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Winning in a life’s real “Shark Tank”: Mentoring students via critical conversations
Critical Conversations and the Academy
A National Symposium
November 22-23, 2019
University of Miami
Guanlin Gao, Chaminade University of Honolulu
Richard Kido, Chaminade University of Honolulu
Daniel Maximo, Chaminade University of Honolulu
Wayne Tanna, Chaminade University of Honolulu
“Communication must be HOT: honest, open, and two-way.” —Dan Oswald
It is said that the biggest satisfaction that educators get from mentoring students is to see the students’ life goals become achievements and their dreams turn into reality. We, a group of business faculty from Chaminade University of Honolulu are blessed to be able to enjoy many of those precious moments when we see our student mentees succeed in the International Business Case Competitions organized by the International Accreditation Council for Business Education (IACBE) over the past decade. As documented by Stanulis and Russell (2000) that conversations are crucial in mentoring, all of these will not happen without the critical conversations we had with our students in this two-way mentorship. We are glad to have this opportunity to share our stories and experience, along with the student reflections with others.
Many of us know the television reality series, “Shark Tank.” In this show, entrepreneurs get to give a planned speech or pitch that seeks to persuade “sharks” to lend both their time and money to develop their business to gain market share, increase profitability, and basically, set the world on fire. Some candidates are successful, while most are not. Yet, all seem to agree that the experience of being in the “tank” was the best part. The IACBE International Business Case Competition is similar to this “Shark Tank” show. The competing student teams are required to develop a business plan for a real company. They present their ideas to a group of judges, including the founders of the company, university professors, and experienced business leaders from the industry. The students have eight weeks to get themselves familiarized with the firm and its product. In the meanwhile, they conduct extensive research to create a feasible and reliable business plan before providing a written executive summary and presenting their plan to the judges at the competition.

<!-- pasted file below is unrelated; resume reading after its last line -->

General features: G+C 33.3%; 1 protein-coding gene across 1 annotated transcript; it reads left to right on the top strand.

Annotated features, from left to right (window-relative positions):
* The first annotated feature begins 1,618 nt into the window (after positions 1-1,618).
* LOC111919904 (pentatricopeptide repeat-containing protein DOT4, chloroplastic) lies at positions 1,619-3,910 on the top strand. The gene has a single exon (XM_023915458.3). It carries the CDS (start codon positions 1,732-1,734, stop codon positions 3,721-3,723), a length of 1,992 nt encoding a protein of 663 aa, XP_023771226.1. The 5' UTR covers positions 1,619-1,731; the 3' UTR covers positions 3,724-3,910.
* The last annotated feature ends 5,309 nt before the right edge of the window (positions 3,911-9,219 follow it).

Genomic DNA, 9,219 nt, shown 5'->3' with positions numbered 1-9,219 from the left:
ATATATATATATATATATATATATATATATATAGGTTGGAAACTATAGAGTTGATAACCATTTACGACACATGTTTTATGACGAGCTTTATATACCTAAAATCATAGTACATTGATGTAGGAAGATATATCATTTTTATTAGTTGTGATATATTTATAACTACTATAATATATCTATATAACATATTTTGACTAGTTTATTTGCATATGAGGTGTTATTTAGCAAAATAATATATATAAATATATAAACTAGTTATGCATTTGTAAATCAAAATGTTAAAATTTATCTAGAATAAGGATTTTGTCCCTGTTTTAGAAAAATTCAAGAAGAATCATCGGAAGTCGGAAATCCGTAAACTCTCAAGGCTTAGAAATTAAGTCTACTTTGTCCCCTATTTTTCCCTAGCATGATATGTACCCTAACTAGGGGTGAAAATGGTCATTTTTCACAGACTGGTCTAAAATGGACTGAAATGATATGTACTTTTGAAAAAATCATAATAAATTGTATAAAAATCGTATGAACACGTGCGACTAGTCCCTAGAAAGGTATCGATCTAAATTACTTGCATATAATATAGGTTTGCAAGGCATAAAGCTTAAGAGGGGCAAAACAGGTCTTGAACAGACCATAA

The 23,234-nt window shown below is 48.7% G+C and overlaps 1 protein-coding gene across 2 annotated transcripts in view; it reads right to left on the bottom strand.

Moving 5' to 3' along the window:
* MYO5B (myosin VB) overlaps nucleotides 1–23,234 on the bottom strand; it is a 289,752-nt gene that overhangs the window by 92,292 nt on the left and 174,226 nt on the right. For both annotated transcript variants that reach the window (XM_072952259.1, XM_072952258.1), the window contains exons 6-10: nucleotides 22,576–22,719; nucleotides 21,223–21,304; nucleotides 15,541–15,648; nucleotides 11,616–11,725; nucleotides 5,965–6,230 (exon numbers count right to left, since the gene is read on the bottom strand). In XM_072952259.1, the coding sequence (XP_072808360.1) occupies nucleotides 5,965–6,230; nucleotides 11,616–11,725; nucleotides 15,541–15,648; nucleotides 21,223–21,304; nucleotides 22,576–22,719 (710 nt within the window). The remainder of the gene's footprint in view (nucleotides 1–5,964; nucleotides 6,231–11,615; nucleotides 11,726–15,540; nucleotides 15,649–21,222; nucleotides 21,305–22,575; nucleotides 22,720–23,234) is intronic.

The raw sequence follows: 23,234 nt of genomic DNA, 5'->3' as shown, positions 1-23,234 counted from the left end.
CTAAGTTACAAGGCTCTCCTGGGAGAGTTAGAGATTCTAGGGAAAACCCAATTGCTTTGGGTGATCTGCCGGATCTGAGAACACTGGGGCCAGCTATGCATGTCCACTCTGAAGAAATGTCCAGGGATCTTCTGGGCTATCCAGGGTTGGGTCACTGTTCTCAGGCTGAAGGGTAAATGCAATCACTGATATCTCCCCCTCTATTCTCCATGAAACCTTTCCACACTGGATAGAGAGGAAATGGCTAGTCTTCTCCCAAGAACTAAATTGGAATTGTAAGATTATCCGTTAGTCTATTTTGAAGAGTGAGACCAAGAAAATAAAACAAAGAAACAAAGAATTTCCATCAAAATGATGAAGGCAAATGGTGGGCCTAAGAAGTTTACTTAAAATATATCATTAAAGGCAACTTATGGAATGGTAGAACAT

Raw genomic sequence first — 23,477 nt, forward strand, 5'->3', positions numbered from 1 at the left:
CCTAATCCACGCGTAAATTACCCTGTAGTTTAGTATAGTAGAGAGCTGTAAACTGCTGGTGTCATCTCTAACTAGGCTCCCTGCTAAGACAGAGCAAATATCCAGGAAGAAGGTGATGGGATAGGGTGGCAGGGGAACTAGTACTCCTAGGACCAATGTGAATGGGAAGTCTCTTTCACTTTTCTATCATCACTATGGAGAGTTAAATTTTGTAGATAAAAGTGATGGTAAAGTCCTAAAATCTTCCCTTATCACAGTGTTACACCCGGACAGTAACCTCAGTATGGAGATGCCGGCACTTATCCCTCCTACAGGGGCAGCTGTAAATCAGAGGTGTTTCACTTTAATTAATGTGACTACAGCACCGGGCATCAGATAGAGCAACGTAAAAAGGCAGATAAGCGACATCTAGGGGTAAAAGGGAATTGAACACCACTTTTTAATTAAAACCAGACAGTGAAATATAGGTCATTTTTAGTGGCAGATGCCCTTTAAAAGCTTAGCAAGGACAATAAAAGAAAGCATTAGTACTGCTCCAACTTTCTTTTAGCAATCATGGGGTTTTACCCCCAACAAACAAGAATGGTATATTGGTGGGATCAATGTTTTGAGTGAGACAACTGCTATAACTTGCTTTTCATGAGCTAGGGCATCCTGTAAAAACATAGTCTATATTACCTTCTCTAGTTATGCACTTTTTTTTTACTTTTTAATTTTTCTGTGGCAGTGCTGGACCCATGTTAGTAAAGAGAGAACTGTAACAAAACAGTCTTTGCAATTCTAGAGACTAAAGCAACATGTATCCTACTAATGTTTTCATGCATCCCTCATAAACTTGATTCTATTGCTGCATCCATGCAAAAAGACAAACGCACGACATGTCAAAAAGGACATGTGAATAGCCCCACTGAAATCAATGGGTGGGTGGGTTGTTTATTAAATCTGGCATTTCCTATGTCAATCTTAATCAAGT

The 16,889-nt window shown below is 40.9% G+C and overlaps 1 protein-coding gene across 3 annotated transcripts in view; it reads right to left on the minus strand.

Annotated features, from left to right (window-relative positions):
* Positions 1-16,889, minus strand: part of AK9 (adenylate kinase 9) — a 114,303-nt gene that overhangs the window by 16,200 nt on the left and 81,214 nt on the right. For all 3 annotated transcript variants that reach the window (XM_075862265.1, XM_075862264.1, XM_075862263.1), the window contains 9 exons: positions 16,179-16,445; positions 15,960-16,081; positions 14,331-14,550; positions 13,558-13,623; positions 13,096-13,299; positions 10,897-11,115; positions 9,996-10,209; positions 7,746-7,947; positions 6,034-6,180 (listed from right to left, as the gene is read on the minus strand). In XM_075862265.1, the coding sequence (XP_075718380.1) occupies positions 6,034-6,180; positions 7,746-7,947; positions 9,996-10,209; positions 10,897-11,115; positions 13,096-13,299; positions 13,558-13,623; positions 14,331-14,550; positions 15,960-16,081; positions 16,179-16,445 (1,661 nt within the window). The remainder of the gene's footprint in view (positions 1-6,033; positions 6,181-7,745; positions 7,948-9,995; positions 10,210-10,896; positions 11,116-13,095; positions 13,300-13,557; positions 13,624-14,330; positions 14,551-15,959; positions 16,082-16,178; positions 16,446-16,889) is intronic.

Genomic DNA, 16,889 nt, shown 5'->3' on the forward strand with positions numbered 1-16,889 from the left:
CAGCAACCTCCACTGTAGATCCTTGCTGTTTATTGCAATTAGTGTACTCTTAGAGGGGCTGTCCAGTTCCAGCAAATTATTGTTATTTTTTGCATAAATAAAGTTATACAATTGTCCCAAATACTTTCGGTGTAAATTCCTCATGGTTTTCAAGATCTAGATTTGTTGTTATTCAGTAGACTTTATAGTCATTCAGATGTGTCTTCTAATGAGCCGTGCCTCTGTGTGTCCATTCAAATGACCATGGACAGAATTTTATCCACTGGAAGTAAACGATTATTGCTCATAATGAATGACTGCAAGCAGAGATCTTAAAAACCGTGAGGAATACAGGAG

We have been bringing students to this international business case competition starting from the year of 2001, and we have made our frequent appearance on the winner’s podium ever since. For example, in the most recent competition we participated in in April 2019, our students created a business plan for an evolving technology business that was moving from a face-to-face approach to a mass direct individual consumer online model. Our clients, the CEO and the CFO of this technology company, were attempting to launch a writing improvement app to ensure their users get instant singular, personalized feedback. Also, their product encourages users’ self-correction and self-improvement, which is enforced by rewriting and resubmitting through the online learning platform. After learning about the company and the uniqueness of its product, our students conducted extensive market research to identify close competitors and targeted a niche market. They carefully examined all similar products available and offered a detailed product review to demonstrate the pros and cons of our clients’ product compared with those of the competitors and provided advice for improvements from the user’s perspective. They also interviewed the founders, listened to their needs, and designed and conducted a survey to collect data from potential consumers. The students won the judges over with their deep understanding of the market and the product, a thorough strategic plan, and persuasive arguments.